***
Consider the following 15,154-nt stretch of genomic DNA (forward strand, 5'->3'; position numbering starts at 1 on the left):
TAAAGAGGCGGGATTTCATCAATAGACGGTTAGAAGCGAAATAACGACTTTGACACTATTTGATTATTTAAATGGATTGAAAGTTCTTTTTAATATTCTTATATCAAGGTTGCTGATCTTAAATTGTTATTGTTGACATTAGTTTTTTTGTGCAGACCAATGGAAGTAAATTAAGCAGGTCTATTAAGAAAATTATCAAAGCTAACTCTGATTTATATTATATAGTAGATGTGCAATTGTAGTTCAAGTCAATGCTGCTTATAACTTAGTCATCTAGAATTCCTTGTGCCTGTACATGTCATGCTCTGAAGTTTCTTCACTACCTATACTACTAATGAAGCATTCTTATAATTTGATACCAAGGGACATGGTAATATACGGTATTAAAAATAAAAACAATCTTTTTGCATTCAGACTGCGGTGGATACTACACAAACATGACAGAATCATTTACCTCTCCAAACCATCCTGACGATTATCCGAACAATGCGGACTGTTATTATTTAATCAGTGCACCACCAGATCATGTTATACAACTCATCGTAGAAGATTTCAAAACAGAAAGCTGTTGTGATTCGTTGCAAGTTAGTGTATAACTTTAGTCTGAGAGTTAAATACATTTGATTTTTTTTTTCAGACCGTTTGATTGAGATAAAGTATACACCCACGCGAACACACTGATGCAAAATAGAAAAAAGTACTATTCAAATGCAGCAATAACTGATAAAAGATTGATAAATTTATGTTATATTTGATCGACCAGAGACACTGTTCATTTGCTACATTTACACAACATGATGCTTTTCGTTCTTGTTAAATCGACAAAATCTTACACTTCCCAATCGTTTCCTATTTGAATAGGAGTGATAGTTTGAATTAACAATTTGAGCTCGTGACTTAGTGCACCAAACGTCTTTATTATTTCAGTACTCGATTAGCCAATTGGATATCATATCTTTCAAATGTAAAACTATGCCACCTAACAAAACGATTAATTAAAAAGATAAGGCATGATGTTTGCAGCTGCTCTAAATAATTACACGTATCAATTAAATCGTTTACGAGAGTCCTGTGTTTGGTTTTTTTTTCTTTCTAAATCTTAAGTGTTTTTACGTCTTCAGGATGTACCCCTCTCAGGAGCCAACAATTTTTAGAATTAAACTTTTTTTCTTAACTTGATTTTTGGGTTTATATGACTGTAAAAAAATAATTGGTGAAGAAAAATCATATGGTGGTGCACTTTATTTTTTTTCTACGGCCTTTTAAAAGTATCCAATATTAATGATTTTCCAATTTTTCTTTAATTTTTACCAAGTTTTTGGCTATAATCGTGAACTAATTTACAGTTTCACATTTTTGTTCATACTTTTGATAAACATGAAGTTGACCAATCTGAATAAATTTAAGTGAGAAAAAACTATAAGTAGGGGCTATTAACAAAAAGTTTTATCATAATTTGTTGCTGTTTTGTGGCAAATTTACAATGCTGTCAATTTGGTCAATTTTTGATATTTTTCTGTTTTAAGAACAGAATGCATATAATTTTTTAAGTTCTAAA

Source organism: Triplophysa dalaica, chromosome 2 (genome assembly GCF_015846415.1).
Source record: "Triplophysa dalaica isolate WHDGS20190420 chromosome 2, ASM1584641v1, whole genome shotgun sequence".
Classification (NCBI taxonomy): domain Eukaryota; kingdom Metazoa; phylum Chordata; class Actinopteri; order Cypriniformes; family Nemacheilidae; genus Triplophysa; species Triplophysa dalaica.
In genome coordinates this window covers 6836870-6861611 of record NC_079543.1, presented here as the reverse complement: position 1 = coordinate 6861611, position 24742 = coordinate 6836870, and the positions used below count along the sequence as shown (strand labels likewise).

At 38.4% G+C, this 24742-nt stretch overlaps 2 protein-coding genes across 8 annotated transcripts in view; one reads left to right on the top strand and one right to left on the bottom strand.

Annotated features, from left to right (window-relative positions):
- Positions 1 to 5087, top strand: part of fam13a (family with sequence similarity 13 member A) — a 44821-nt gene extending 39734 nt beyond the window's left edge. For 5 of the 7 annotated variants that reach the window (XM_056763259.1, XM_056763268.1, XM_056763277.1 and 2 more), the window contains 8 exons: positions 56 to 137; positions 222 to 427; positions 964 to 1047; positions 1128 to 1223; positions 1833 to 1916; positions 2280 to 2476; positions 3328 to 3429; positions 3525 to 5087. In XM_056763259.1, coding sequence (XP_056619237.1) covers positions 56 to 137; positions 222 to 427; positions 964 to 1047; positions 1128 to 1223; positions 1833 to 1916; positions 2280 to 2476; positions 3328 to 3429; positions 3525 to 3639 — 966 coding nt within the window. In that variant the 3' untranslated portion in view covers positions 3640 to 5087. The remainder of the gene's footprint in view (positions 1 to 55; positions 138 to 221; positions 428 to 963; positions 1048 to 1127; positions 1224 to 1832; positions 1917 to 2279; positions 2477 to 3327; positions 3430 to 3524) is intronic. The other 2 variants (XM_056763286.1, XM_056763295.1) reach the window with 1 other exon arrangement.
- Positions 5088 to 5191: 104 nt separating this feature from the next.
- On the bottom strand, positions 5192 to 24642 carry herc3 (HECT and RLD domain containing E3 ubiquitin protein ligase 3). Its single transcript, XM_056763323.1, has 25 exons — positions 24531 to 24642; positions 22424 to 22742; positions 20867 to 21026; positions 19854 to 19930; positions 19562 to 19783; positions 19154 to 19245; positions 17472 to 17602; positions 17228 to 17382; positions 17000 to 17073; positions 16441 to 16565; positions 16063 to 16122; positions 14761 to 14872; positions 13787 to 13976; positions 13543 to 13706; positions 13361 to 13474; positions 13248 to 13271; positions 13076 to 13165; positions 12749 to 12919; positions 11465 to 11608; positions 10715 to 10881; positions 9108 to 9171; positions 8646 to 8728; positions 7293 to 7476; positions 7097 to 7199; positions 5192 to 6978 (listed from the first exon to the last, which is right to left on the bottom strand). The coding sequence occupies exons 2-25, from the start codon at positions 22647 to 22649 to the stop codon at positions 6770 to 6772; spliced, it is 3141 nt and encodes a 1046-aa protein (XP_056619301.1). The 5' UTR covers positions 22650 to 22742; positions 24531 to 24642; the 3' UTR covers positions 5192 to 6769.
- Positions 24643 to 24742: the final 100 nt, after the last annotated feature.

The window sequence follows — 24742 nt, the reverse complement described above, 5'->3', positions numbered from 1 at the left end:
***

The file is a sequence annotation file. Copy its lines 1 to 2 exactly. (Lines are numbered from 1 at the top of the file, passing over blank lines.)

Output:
Consider the following 15,154-nt stretch of genomic DNA (forward strand, 5'->3'; position numbering starts at 1 on the left):
TAAAGAGGCGGGATTTCATCAATAGACGGTTAGAAGCGAAATAACGACTTTGACACTATTTGATTATTTAAATGGATTGAAAGTTCTTTTTAATATTCTTATATCAAGGTTGCTGATCTTAAATTGTTATTGTTGACATTAGTTTTTTTGTGCAGACCAATGGAAGTAAATTAAGCAGGTCTATTAAGAAAATTATCAAAGCTAACTCTGATTTATATTATATAGTAGATGTGCAATTGTAGTTCAAGTCAATGCTGCTTATAACTTAGTCATCTAGAATTCCTTGTGCCTGTACATGTCATGCTCTGAAGTTTCTTCACTACCTATACTACTAATGAAGCATTCTTATAATTTGATACCAAGGGACATGGTAATATACGGTATTAAAAATAAAAACAATCTTTTTGCATTCAGACTGCGGTGGATACTACACAAACATGACAGAATCATTTACCTCTCCAAACCATCCTGACGATTATCCGAACAATGCGGACTGTTATTATTTAATCAGTGCACCACCAGATCATGTTATACAACTCATCGTAGAAGATTTCAAAACAGAAAGCTGTTGTGATTCGTTGCAAGTTAGTGTATAACTTTAGTCTGAGAGTTAAATACATTTGATTTTTTTTTTCAGACCGTTTGATTGAGATAAAGTATACACCCACGCGAACACACTGATGCAAAATAGAAAAAAGTACTATTCAAATGCAGCAATAACTGATAAAAGATTGATAAATTTATGTTATATTTGATCGACCAGAGACACTGTTCATTTGCTACATTTACACAACATGATGCTTTTCGTTCTTGTTAAATCGACAAAATCTTACACTTCCCAATCGTTTCCTATTTGAATAGGAGTGATAGTTTGAATTAACAATTTGAGCTCGTGACTTAGTGCACCAAACGTCTTTATTATTTCAGTACTCGATTAGCCAATTGGATATCATATCTTTCAAATGTAAAACTATGCCACCTAACAAAACGATTAATTAAAAAGATAAGGCATGATGTTTGCAGCTGCTCTAAATAATTACACGTATCAATTAAATCGTTTACGAGAGTCCTGTGTTTGGTTTTTTTTTCTTTCTAAATCTTAAGTGTTTTTACGTCTTCAGGATGTACCCCTCTCAGGAGCCAACAATTTTTAGAATTAAACTTTTTTTCTTAACTTGATTTTTGGGTTTATATGACTGTAAAAAAATAATTGGTGAAGAAAAATCATATGGTGGTGCACTTTATTTTTTTTCTACGGCCTTTTAAAAGTATCCAATATTAATGATTTTCCAATTTTTCTTTAATTTTTACCAAGTTTTTGGCTATAATCGTGAACTAATTTACAGTTTCACATTTTTGTTCATACTTTTGATAAACATGAAGTTGACCAATCTGAATAAATTTAAGTGAGAAAAAACTATAAGTAGGGGCTATTAACAAAAAGTTTTATCATAATTTGTTGCTGTTTTGTGGCAAATTTACAATGCTGTCAATTTGGTCAATTTTTGATATTTTTCTGTTTTAAGAACAGAATGCATATAATTTTTTAAGTTCTAAA